Jupiter likely formed in the outer reaches of the Solar System, and migrated inward to its current position billions of years ago, according to new computer simulations from Lund University in Sweden. Two groups of asteroids, called Trojans, follow the giant planet in its journey around the Sun. The distribution of these bodies can only be explained if Jupiter was once four times more distant from the Sun than it is today, researchers discovered. In 2021, NASA will launch the Lucy mission to the Trojan asteroids, in order to learn more about the ancient Solar System.Read More Are you Trying to Suggest that Jupiter Migrates?
The ExoMars Trace Gas Orbiter has taken a wealth of new photographs of the Martian surface, including one showing the InSight lander, which recently touched down on the Red Planet. The images show the great geological diversity of Mars, as well as dunes and evidence of dust devils on the planet. Researchers hope to utilize these photographs during planning for future robotic missions.Read More New Images of Mars from the ExoMars Orbiter Features Photo of InSight Lander Seen from Space
Astronomers found a young solar system, looking much like our own did, billions of years in the past. Located 470 light years from Earth, the star DM Tau is surrounded by a disk of dust and gas, which show two rings where planets are forming, located at roughly the same distances as the asteroid belt and Neptune in our own solar system. The star, believed to be between three and five million years old, is seen in the constellation of Taurus the Bull.Read More Solar System Much Like Ours Found Forming Around Alien Star
For several years, astronomers have known that rings of dust follow the planets Earth and Venus in their journeys around the Sun. Researchers have now found a similar ring of dust also accompanies Mercury in its orbit, much to the surprise of astronomers, who believed any system like this would be driven away by the Sun. Our own ring is produced by collisions between bodies in the asteroid belt between Mars and Jupiter, but computer simulations have shown the ring bonded with Venus is likely the result of a previously-unknown asteroid belt around the orbit of that planet.Read More What a Dusty Solar System We Have! Here’s What Astronomers Found Hiding in the Mess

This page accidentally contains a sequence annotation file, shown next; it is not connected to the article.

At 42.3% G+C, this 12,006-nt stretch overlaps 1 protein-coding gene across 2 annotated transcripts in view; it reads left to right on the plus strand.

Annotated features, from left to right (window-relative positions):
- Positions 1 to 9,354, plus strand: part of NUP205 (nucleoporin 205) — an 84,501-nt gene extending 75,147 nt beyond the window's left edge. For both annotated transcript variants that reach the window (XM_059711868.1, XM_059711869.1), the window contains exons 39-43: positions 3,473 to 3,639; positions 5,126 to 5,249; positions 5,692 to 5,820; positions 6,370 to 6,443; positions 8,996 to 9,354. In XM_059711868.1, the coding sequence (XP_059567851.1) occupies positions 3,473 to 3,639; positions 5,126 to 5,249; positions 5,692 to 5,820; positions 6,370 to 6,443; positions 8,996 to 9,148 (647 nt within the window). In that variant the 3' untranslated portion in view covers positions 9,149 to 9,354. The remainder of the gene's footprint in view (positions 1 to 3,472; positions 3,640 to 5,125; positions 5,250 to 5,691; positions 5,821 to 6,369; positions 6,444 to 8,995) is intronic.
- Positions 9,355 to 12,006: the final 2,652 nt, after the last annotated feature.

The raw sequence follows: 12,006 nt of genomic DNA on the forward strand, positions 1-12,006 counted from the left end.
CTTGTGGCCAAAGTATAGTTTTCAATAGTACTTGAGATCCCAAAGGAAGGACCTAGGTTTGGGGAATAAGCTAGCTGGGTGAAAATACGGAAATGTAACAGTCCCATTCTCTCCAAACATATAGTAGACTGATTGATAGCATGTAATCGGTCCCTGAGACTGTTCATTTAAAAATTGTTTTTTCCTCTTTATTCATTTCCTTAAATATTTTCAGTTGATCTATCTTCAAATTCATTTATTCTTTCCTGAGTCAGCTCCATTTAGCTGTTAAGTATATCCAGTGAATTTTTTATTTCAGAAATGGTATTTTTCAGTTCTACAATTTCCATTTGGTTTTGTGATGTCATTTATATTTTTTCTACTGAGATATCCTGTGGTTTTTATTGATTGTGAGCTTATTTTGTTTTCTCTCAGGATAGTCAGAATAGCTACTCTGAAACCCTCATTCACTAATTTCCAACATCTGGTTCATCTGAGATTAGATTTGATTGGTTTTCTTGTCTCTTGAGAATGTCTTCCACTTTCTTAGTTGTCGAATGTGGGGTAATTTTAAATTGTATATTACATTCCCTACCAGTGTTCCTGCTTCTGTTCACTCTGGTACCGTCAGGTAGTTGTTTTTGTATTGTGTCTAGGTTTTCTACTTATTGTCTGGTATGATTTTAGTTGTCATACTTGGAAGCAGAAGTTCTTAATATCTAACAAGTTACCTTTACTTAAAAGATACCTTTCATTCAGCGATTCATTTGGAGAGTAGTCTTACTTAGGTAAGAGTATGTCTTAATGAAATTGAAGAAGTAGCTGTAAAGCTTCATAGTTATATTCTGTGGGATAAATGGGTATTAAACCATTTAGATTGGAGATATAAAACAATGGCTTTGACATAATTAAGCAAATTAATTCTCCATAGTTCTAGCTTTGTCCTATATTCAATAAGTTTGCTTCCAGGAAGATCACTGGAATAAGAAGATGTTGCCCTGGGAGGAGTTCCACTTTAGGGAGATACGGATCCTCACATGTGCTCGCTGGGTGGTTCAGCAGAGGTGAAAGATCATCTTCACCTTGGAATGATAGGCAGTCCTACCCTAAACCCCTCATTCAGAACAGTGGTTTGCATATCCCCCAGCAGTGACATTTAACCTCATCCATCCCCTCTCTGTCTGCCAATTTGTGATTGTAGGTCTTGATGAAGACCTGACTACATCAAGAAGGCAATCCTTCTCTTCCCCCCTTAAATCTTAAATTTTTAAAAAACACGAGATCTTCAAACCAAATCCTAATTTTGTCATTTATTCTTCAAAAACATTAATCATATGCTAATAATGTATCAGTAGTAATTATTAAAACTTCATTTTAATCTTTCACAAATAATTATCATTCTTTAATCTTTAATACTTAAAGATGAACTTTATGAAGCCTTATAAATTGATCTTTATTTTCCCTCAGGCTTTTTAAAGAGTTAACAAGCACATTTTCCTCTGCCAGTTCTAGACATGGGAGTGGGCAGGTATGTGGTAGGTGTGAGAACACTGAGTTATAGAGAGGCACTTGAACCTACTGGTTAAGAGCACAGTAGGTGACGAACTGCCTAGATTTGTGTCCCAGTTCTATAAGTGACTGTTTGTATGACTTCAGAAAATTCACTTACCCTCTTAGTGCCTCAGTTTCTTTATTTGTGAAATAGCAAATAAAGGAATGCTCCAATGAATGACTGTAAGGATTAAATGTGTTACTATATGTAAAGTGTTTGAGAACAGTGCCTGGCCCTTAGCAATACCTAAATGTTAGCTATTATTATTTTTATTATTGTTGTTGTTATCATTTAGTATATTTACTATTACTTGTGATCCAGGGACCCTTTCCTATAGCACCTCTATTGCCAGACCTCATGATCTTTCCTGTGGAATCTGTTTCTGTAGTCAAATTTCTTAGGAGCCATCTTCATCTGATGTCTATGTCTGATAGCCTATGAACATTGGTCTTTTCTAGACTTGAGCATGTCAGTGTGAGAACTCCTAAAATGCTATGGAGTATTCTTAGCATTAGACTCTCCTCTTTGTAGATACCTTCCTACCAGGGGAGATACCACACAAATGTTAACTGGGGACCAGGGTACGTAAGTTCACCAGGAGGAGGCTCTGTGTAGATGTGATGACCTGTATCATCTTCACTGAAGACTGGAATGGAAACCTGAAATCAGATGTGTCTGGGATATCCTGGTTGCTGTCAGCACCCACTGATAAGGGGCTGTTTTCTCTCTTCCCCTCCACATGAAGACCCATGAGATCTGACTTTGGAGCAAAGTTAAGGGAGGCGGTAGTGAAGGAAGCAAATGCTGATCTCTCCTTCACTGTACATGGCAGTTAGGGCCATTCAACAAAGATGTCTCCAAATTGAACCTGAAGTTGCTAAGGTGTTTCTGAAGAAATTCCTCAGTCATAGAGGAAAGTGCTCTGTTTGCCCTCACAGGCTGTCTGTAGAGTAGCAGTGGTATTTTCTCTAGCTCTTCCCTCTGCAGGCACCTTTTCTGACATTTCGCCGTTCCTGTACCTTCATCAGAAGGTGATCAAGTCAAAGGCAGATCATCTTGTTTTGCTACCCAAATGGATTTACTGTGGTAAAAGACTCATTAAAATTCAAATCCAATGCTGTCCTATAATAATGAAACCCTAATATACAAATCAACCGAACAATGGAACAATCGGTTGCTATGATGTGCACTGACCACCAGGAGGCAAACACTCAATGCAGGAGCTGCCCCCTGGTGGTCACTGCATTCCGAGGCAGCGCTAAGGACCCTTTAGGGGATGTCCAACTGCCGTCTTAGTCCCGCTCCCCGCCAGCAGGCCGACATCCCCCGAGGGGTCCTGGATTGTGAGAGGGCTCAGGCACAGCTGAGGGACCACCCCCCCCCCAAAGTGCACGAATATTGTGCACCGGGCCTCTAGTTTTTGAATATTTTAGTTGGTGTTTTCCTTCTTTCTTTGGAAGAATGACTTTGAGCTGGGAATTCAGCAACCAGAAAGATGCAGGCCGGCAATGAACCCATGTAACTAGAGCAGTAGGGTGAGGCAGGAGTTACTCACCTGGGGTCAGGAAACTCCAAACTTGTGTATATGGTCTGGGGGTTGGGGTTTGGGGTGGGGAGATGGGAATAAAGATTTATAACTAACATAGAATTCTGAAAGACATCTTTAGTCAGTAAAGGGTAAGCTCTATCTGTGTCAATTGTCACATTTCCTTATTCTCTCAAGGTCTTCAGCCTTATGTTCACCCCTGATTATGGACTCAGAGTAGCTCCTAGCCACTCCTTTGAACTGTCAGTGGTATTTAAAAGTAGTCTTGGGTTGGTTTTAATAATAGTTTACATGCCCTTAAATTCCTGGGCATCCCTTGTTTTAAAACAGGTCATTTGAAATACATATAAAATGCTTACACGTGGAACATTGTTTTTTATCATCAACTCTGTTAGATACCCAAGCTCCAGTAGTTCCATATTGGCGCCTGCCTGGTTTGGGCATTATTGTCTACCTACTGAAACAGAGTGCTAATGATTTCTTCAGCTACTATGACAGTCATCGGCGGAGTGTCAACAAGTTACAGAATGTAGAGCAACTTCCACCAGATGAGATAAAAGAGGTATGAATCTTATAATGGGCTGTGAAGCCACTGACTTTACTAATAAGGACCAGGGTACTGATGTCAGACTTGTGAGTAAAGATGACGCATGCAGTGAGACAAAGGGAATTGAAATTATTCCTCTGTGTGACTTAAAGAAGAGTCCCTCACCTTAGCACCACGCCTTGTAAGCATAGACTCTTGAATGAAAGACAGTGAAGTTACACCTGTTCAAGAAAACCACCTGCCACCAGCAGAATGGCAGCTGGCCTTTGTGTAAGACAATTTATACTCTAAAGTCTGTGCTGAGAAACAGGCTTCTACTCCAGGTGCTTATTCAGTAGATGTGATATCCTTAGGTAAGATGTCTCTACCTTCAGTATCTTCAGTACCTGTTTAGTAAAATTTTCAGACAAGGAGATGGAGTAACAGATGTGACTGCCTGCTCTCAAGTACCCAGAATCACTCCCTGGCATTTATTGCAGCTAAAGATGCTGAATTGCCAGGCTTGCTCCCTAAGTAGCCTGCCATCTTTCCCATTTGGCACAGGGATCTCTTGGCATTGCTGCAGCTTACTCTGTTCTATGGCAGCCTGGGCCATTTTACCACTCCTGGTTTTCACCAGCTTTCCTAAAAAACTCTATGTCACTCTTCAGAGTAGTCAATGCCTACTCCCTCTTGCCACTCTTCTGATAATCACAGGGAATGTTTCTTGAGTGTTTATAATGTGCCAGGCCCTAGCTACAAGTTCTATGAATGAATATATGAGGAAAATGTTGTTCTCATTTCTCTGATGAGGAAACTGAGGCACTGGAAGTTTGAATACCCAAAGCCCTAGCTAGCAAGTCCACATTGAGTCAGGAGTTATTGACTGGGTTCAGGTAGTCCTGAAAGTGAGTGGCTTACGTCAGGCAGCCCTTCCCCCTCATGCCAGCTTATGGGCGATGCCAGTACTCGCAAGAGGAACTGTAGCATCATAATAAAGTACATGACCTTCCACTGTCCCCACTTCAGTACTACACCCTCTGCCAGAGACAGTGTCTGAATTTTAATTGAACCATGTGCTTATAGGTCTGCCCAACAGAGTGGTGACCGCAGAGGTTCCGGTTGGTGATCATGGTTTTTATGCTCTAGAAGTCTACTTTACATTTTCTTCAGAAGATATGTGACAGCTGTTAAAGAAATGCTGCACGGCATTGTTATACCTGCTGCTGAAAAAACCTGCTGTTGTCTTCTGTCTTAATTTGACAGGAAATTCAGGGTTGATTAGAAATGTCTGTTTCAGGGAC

Astronomers have long theorized that planetary systems can be affected by stars passing near solar systems. However, direct evidence of this has never been seen, until now.
Sitting 300 light years from Earth, the star HD 106906 is accompanied by a planet 11 times the size of Jupiter, orbiting the pair of binary stars 738 times further away than the distance between the Earth and the Sun. Computer simulations show that roughly 12 million years ago, another pair of stars passed the system, altering the orbit of this giant world, pulling it far from its stellar companions. Had the encounter not taken place, this world would have crashed into the stars around which it orbits.
The Mars Express orbiter has taken photos of river valleys on the Red Planet, showing evidence that liquid water once flowed across the Martian landscape. Once thought to be completely dry, Mars is now known to have water ice beneath its surface, up to 100 meters, or 330 feet, in depth. Billions of years ago, Mars lost most of its atmosphere, and water on its surface disappeared. Astronomers are still uncertain what caused this dramatic climatic change on the Red Planet.Read More Water, Water Everywhere — On Mars?
Animals will certainly join humans on our quest to colonize the planets and moons of our solar system. However, animals have not flown on space missions in quite a while, as space agencies are hesitant to bring them on involuntary journeys. The only cat to have ever flown in space, Félicette, is now being honored for her 1963 journey, with a new statue due to be erected in Paris.Read More In Space, No One Can Hear You Meow – A Sad Tale (Tail?) of the First Cat in Space
A newly discovered super-Earth, Barnard b, may be capable of supporting alien life, researchers at Villanova University report. This world is roughly three times larger than the Earth, and experiences frigid temperatures. However, if it is a rocky world with a molten core, like Earth and Venus, this could provide enough heat to create oceans of liquid water that could support life. Astronomers are still uncertain if Bernard b has a solid surface, or if it is a gaseous world, similar to Uranus and Neptune. The next generation of telescopes may be able to make that determination, and possibly detect life if it exists on that alien world.Read More Could Alien Life Exist on Barnard b? It’s Possible!
A strange exoplanet sitting 53 light years from Earth has been discovered by astronomers using the TESS spacecraft. This world is three times larger than the Earth, but 23 times as dense. This suggests it is likely surrounded by a thick atmosphere, denser than that seen on Uranus or Neptune. The planet, HD 2172b, speeds around its parent star once every 36 days. This is the third confirmed planet found by TESS, although astronomers are looking through data showing more than 280 other potential worlds.Read More Weird Exoplanet Discovered by TESS Spacecraft – Strange World, Indeed!
The New Horizons spacecraft made a close encounter with Ultima Thule on New Year’s Day, making this the most distant body ever visited by a robotic explorer. The color images returned by the vehicle show the object resembles a red-colored snowman 31 kilometers (19 miles) in length. Exploration of Ultima Thule could help astronomers answer mysteries about comets and the formation of the Solar System. New Horizons made history in 2015, when it became the first spacecraft to visit Pluto.Read More A Giant Red Snowman in Space? New Horizons Returns First Color Images of Ultima Thule